Stringer on verge of 900th win
Rutgers' women's coach will become fourth to reach accomplishment
Rutgers coach C. Vivian Stringer jokingly suggested that since it was so difficult for DePaul to get to the East Coast over the weekend, perhaps the Blue Demons should have stuck around instead of heading back to Chicago after their game Sunday in Connecticut.
The Blue Demons fell 91-44 at Gampel Pavilion, where they didn't arrive until less than two hours before tipoff because of the Northeast's weather issues.
Only three women's Division I coaches have won at least 900 career games. A look at their win totals and number of seasons with at least 20 victories.
|C. Vivian Stringer||900||32|
"I should have told Doug [Bruno] to just come down here and play," Stringer said of the Blue Demons' longtime coach. "You know, since they were already out here."
Instead, as scheduled, the Scarlet Knights will play at DePaul on Tuesday in a game that could bring Stringer her 900th career victory. You can understand why Stringer would prefer to be playing at the Rutgers Athletic Center, where the Scarlet Knights are 11-1 this season as opposed to their 2-7 road record.
Rutgers got victory No. 899 for Stringer on Saturday against Cincinnati, moving the team to 14-8 overall and 5-4 in the Big East. It has been a frustrating season at times for the Scarlet Knights, who are trying to avoid missing the NCAA tournament for the first time since 2002.
Stringer, in her 42nd year as a head coach, has been through countless highs and lows during successful runs at Cheyney State, Iowa and Rutgers. It's a career marked by professional triumphs and personal tragedies, plus a few controversies -- some of which, such as the 2007 Don Imus mess, were completely out of Stringer's control.
Others, though, she has contributed to herself. Such as when her frustration boiled over Friday as she was questioned by Newark Star-Ledger columnist Dave D'Alessandro about her team's difficulties, which follow three consecutive early-round exits from the NCAA tournament.
Stringer went on a rant, giving the writer all the fuel he needed to set fire to Stringer's legacy, casting her as an overpaid, out-of-touch, paranoid has-been who can't take the heat that a coach with her salary and expectations is bound to face.
Unfortunately for Stringer, she set herself up for the roasting thanks to quotes like this one, as reported by the Star-Ledger's Dave Hutchinson: "Just back it off. Just back the crap off. I'm not dealing with that. I know what I've done. You know and I know that this program has been the star of this university in athletics for the past 15 years. So you really think I want to hear about the last three years?"
Hardly a diplomatic response, especially as Stringer went on to disparage -- perhaps inadvertently -- other athletic programs at the university. It was a tirade that surely made her supporters cringe and her critics cackle, but both would likely agree it was vintage Stringer.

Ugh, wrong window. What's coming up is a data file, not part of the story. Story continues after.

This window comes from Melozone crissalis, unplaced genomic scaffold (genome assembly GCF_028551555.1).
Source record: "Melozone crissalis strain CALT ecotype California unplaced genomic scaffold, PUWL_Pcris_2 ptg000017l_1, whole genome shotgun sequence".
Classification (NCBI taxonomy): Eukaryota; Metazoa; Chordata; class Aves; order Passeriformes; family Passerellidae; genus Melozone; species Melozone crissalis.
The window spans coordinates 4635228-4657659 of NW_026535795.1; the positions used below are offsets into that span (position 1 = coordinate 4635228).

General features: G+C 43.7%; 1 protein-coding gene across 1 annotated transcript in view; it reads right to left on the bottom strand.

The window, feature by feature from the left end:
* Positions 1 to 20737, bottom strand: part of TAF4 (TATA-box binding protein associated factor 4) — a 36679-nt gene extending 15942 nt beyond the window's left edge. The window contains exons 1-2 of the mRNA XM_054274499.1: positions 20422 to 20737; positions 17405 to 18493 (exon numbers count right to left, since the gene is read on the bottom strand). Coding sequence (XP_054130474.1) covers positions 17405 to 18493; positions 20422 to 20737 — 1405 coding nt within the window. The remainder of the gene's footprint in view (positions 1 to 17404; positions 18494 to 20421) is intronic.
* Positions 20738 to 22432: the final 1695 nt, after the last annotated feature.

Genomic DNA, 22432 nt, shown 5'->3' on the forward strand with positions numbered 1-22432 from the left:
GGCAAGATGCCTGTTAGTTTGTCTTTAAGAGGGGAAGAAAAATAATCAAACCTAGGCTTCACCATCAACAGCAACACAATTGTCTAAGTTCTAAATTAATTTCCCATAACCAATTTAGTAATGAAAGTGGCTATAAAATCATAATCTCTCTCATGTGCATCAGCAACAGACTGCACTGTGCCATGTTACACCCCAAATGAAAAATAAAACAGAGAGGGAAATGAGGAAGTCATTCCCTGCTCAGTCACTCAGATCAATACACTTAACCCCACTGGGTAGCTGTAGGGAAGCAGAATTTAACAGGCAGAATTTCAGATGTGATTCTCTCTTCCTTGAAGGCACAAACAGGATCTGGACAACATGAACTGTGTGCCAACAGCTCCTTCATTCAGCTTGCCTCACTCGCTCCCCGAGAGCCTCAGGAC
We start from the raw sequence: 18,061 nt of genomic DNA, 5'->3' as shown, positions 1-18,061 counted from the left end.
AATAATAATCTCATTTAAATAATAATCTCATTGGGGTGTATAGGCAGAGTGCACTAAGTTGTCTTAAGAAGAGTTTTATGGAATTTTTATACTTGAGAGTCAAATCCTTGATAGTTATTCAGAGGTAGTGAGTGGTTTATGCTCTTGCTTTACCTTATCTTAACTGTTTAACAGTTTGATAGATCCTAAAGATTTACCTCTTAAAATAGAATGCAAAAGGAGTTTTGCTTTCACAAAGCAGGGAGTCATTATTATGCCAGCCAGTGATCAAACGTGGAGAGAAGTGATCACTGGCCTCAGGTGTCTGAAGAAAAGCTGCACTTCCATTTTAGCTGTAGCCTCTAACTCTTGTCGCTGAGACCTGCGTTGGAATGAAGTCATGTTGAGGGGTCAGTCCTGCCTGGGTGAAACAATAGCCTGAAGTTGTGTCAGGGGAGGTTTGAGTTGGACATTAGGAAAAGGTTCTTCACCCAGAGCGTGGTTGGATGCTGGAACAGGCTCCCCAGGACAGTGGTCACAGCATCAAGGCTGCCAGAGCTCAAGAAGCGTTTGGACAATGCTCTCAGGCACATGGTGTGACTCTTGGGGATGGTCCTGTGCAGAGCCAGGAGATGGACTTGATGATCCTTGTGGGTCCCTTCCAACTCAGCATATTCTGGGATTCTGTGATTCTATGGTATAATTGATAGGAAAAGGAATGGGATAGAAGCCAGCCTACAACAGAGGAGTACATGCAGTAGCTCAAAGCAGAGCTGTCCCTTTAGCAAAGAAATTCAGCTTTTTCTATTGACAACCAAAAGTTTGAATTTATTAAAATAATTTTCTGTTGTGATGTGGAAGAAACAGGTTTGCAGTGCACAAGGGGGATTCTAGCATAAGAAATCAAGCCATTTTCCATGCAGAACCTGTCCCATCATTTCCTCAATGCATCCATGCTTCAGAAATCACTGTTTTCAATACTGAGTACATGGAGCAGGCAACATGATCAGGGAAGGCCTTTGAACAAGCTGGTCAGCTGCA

When Stringer feels challenged, she comes out swinging. In this particular case, too many of her verbal punches caused self-inflicted damage. The Scarlet Knights are having a down season, and Stringer's $1 million salary brings her scrutiny in the win-loss area that, frankly, many women's hoops programs don't get with the frequency that their men's hoops counterparts do.
By the same token, Stringer would counter that some of her harshest critics don't actually follow women's basketball and therefore don't accurately put into context her program's ups and downs. She has a valid point, but it still doesn't change that Stringer probably should have kept a lid on herself.
That said, anger has typically been a motivator for Stringer, who remains convinced that the Scarlet Knights are coming together again and have their best days ahead. She has a similar belief in her own future -- that she can still reach the pinnacle with a national championship.
That won't be this year, though. Youth and injuries have combined to make this an even more offensively challenged team than usual for Rutgers, which traditionally wins with defense. But when you have just two players -- Monique Oliver (10.7 ppg) and Erica Wheeler (10.1) -- averaging in double figures, plus 441 turnovers to 303 assists, you put a ton of pressure on your defense. No matter how much that's your specialty.
The testimony to Stringer from former players and devoted co-workers is voluminous, and their gratitude is sincere. Her impact on women's basketball is incredibly profound. She has led all three schools she has worked at to the Final Four, most recently with Rutgers in 2007.
Whether Stringer is just in a rough stretch or something more significant and ominous will play out over the remainder of this season and into 2014, when her contract is set to expire.
For the immediate future, though, Stringer and the Scarlet Knights are just concentrating on trying to have a strong finish in the Big East. Which is going to be difficult. Stringer's win No. 900 could come Tuesday night -- or it might not happen for a while.
Four of Rutgers' next five opponents -- DePaul, UConn, Syracuse and South Florida -- are ahead of the Scarlet Knights in the Big East standings. The other foe in that stretch, St. John's, is tied with Rutgers.
So a historical celebration for the Scarlet Knights could come Tuesday in Chicago. But if it takes longer, Stringer will have to keep plugging away -- just like she has for the past four decades, in the good times and the bad.